BJA 2017, Volume 119, Supplement 1, Pages i34–i43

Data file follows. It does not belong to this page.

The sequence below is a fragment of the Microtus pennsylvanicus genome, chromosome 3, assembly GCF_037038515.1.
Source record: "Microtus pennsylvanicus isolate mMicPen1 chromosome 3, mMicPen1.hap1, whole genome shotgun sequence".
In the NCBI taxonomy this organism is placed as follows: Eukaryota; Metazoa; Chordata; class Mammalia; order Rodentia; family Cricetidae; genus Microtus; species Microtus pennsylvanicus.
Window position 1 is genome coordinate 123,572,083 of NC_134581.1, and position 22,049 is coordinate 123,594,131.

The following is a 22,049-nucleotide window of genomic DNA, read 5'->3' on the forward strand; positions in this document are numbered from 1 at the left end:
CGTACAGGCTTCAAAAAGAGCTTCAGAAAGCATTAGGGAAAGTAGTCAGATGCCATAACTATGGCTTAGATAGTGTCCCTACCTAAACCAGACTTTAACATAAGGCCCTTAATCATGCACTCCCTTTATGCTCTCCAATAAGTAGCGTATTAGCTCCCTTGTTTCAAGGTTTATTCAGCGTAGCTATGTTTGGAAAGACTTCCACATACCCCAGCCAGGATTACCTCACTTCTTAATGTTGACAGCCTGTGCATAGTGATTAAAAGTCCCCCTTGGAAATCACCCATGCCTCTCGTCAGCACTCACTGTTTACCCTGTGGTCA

There is a consistent relationship between physical activity, physical fitness, and health across almost all clinical contexts, including the perioperative setting. Physiological measurements obtained during physical exercise may be used to infer the risk of adverse outcome after major surgery. In particular, data obtained from perioperative cardiopulmonary exercise testing have an expanding role in perioperative care. Such information may be used to inform a variety of changes in clinical practice, including interventions that may reduce the risk of perioperative adverse events. Specifically, for patients undergoing major cancer surgery there is a complex interplay between different cancer treatments, including neoadjuvant therapies (chemo- and chemo- plus radiotherapy), surgery, and physical fitness, and the modulation of these relationships by perioperative exercise interventions. Preoperative cardiopulmonary exercise testing provides an objective evaluation of physical fitness and has been used to provide an individualized risk profile in order to guide collaborative decision-making, inform the consent process, characterize and optimize co-morbidities, and to triage patients to perioperative care. Furthermore, studies evaluating exercise interventions aimed at increasing preoperative exercise capacity have established that training improves physical fitness. However, to date, this literature is largely composed of feasibility and pilot studies with small sample sizes, which are in general underpowered to assess clinical outcomes. Adequately powered prospective multicentre studies are needed to characterize the most effective means of improving patient fitness before surgery and to evaluate the impact of such improvements on surgical and disease-specific (e.g. cancer) outcomes.